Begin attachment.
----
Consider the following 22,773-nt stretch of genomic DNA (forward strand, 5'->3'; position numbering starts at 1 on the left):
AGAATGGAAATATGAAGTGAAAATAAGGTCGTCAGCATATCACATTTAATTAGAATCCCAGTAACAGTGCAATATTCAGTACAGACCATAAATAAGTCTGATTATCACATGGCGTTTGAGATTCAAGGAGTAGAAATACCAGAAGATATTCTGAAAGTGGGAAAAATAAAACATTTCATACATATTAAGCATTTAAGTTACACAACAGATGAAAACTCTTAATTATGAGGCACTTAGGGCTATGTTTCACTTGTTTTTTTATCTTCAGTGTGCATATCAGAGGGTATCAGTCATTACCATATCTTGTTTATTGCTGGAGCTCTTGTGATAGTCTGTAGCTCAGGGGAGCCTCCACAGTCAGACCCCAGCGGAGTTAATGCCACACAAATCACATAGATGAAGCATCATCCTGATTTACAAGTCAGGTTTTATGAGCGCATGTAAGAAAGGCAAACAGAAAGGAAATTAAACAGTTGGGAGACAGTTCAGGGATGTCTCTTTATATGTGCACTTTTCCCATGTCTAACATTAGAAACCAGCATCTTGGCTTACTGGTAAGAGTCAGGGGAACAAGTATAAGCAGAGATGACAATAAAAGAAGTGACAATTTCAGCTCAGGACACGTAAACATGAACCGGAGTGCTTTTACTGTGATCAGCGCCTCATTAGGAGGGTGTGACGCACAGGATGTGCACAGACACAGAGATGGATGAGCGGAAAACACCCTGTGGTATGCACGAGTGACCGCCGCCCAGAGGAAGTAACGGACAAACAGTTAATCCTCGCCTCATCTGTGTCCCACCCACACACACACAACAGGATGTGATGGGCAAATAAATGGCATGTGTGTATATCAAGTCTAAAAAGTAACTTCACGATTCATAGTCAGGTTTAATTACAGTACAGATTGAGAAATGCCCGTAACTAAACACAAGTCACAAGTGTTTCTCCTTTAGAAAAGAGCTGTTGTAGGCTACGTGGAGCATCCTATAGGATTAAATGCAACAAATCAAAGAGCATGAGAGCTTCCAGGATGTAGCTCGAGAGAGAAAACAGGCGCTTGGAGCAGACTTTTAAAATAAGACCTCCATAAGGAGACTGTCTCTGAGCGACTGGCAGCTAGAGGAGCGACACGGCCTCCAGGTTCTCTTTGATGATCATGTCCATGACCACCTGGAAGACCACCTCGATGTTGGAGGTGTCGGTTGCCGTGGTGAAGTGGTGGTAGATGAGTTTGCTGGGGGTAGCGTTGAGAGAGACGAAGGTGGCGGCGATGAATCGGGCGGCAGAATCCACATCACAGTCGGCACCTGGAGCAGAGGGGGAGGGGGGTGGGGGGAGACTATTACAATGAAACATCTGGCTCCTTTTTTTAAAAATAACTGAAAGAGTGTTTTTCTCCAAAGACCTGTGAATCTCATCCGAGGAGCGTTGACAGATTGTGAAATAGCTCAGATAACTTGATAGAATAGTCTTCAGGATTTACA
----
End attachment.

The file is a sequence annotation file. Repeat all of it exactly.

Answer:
Consider the following 22,773-nt stretch of genomic DNA (forward strand, 5'->3'; position numbering starts at 1 on the left):
AGAATGGAAATATGAAGTGAAAATAAGGTCGTCAGCATATCACATTTAATTAGAATCCCAGTAACAGTGCAATATTCAGTACAGACCATAAATAAGTCTGATTATCACATGGCGTTTGAGATTCAAGGAGTAGAAATACCAGAAGATATTCTGAAAGTGGGAAAAATAAAACATTTCATACATATTAAGCATTTAAGTTACACAACAGATGAAAACTCTTAATTATGAGGCACTTAGGGCTATGTTTCACTTGTTTTTTTATCTTCAGTGTGCATATCAGAGGGTATCAGTCATTACCATATCTTGTTTATTGCTGGAGCTCTTGTGATAGTCTGTAGCTCAGGGGAGCCTCCACAGTCAGACCCCAGCGGAGTTAATGCCACACAAATCACATAGATGAAGCATCATCCTGATTTACAAGTCAGGTTTTATGAGCGCATGTAAGAAAGGCAAACAGAAAGGAAATTAAACAGTTGGGAGACAGTTCAGGGATGTCTCTTTATATGTGCACTTTTCCCATGTCTAACATTAGAAACCAGCATCTTGGCTTACTGGTAAGAGTCAGGGGAACAAGTATAAGCAGAGATGACAATAAAAGAAGTGACAATTTCAGCTCAGGACACGTAAACATGAACCGGAGTGCTTTTACTGTGATCAGCGCCTCATTAGGAGGGTGTGACGCACAGGATGTGCACAGACACAGAGATGGATGAGCGGAAAACACCCTGTGGTATGCACGAGTGACCGCCGCCCAGAGGAAGTAACGGACAAACAGTTAATCCTCGCCTCATCTGTGTCCCACCCACACACACACAACAGGATGTGATGGGCAAATAAATGGCATGTGTGTATATCAAGTCTAAAAAGTAACTTCACGATTCATAGTCAGGTTTAATTACAGTACAGATTGAGAAATGCCCGTAACTAAACACAAGTCACAAGTGTTTCTCCTTTAGAAAAGAGCTGTTGTAGGCTACGTGGAGCATCCTATAGGATTAAATGCAACAAATCAAAGAGCATGAGAGCTTCCAGGATGTAGCTCGAGAGAGAAAACAGGCGCTTGGAGCAGACTTTTAAAATAAGACCTCCATAAGGAGACTGTCTCTGAGCGACTGGCAGCTAGAGGAGCGACACGGCCTCCAGGTTCTCTTTGATGATCATGTCCATGACCACCTGGAAGACCACCTCGATGTTGGAGGTGTCGGTTGCCGTGGTGAAGTGGTGGTAGATGAGTTTGCTGGGGGTAGCGTTGAGAGAGACGAAGGTGGCGGCGATGAATCGGGCGGCAGAATCCACATCACAGTCGGCACCTGGAGCAGAGGGGGAGGGGGGTGGGGGGAGACTATTACAATGAAACATCTGGCTCCTTTTTTTAAAAATAACTGAAAGAGTGTTTTTCTCCAAAGACCTGTGAATCTCATCCGAGGAGCGTTGACAGATTGTGAAATAGCTCAGATAACTTGATAGAATAGTCTTCAGGATTTACA